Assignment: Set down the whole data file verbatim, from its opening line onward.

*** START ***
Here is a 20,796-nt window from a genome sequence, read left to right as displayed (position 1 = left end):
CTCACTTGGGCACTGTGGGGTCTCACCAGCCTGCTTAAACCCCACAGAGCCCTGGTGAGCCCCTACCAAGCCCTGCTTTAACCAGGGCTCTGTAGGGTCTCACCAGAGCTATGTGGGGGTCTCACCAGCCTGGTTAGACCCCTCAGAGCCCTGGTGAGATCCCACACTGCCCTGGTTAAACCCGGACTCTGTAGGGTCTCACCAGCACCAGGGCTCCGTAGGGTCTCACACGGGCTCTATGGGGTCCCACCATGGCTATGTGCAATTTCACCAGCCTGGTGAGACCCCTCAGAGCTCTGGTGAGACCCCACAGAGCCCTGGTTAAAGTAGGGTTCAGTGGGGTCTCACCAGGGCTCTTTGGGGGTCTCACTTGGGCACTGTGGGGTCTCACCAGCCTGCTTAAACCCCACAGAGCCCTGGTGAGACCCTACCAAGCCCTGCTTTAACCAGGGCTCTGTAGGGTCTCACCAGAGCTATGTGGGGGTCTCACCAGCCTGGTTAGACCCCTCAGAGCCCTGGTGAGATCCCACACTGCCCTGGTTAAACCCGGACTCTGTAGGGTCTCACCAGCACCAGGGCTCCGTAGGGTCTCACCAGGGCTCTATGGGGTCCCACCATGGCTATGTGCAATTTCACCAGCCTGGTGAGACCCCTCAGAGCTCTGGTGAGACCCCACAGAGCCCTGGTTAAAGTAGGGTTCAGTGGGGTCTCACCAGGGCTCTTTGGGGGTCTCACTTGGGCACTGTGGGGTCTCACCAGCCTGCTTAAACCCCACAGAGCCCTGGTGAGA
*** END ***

Here is a 20,796-nt window from a genome sequence, read left to right as displayed (position 1 = left end):
CTCACTTGGGCACTGTGGGGTCTCACCAGCCTGCTTAAACCCCACAGAGCCCTGGTGAGCCCCTACCAAGCCCTGCTTTAACCAGGGCTCTGTAGGGTCTCACCAGAGCTATGTGGGGGTCTCACCAGCCTGGTTAGACCCCTCAGAGCCCTGGTGAGATCCCACACTGCCCTGGTTAAACCCGGACTCTGTAGGGTCTCACCAGCACCAGGGCTCCGTAGGGTCTCACACGGGCTCTATGGGGTCCCACCATGGCTATGTGCAATTTCACCAGCCTGGTGAGACCCCTCAGAGCTCTGGTGAGACCCCACAGAGCCCTGGTTAAAGTAGGGTTCAGTGGGGTCTCACCAGGGCTCTTTGGGGGTCTCACTTGGGCACTGTGGGGTCTCACCAGCCTGCTTAAACCCCACAGAGCCCTGGTGAGACCCTACCAAGCCCTGCTTTAACCAGGGCTCTGTAGGGTCTCACCAGAGCTATGTGGGGGTCTCACCAGCCTGGTTAGACCCCTCAGAGCCCTGGTGAGATCCCACACTGCCCTGGTTAAACCCGGACTCTGTAGGGTCTCACCAGCACCAGGGCTCCGTAGGGTCTCACCAGGGCTCTATGGGGTCCCACCATGGCTATGTGCAATTTCACCAGCCTGGTGAGACCCCTCAGAGCTCTGGTGAGACCCCACAGAGCCCTGGTTAAAGTAGGGTTCAGTGGGGTCTCACCAGGGCTCTTTGGGGGTCTCACTTGGGCACTGTGGGGTCTCACCAGCCTGCTTAAACCCCACAGAGCCCTGGTGAGA